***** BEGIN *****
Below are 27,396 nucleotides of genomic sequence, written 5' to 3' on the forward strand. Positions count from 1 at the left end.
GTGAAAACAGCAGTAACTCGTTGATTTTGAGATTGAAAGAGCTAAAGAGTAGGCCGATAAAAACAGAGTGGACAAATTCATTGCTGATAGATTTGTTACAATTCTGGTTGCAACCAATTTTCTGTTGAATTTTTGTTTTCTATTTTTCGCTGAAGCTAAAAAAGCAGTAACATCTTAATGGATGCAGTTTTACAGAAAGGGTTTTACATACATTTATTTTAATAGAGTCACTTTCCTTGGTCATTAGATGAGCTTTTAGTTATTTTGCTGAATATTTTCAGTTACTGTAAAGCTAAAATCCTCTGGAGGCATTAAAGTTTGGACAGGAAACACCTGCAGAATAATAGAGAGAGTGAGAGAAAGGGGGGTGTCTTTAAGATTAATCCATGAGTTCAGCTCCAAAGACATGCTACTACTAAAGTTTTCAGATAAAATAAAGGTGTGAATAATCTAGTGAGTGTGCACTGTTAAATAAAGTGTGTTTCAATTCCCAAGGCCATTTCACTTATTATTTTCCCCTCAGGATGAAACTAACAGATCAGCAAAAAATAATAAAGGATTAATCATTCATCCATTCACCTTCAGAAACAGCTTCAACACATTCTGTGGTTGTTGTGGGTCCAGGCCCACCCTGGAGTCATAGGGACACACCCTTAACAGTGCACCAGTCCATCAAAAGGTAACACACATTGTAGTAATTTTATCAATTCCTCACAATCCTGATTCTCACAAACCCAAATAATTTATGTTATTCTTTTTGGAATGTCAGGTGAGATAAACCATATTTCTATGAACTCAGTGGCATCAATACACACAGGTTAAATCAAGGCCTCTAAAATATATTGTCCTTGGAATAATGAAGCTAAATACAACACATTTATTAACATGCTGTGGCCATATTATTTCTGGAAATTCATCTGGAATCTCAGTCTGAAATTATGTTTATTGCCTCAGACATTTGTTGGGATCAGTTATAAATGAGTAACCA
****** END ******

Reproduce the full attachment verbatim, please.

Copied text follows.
Below are 27,396 nucleotides of genomic sequence, written 5' to 3' on the forward strand. Positions count from 1 at the left end.
GTGAAAACAGCAGTAACTCGTTGATTTTGAGATTGAAAGAGCTAAAGAGTAGGCCGATAAAAACAGAGTGGACAAATTCATTGCTGATAGATTTGTTACAATTCTGGTTGCAACCAATTTTCTGTTGAATTTTTGTTTTCTATTTTTCGCTGAAGCTAAAAAAGCAGTAACATCTTAATGGATGCAGTTTTACAGAAAGGGTTTTACATACATTTATTTTAATAGAGTCACTTTCCTTGGTCATTAGATGAGCTTTTAGTTATTTTGCTGAATATTTTCAGTTACTGTAAAGCTAAAATCCTCTGGAGGCATTAAAGTTTGGACAGGAAACACCTGCAGAATAATAGAGAGAGTGAGAGAAAGGGGGGTGTCTTTAAGATTAATCCATGAGTTCAGCTCCAAAGACATGCTACTACTAAAGTTTTCAGATAAAATAAAGGTGTGAATAATCTAGTGAGTGTGCACTGTTAAATAAAGTGTGTTTCAATTCCCAAGGCCATTTCACTTATTATTTTCCCCTCAGGATGAAACTAACAGATCAGCAAAAAATAATAAAGGATTAATCATTCATCCATTCACCTTCAGAAACAGCTTCAACACATTCTGTGGTTGTTGTGGGTCCAGGCCCACCCTGGAGTCATAGGGACACACCCTTAACAGTGCACCAGTCCATCAAAAGGTAACACACATTGTAGTAATTTTATCAATTCCTCACAATCCTGATTCTCACAAACCCAAATAATTTATGTTATTCTTTTTGGAATGTCAGGTGAGATAAACCATATTTCTATGAACTCAGTGGCATCAATACACACAGGTTAAATCAAGGCCTCTAAAATATATTGTCCTTGGAATAATGAAGCTAAATACAACACATTTATTAACATGCTGTGGCCATATTATTTCTGGAAATTCATCTGGAATCTCAGTCTGAAATTATGTTTATTGCCTCAGACATTTGTTGGGATCAGTTATAAATGAGTAACCA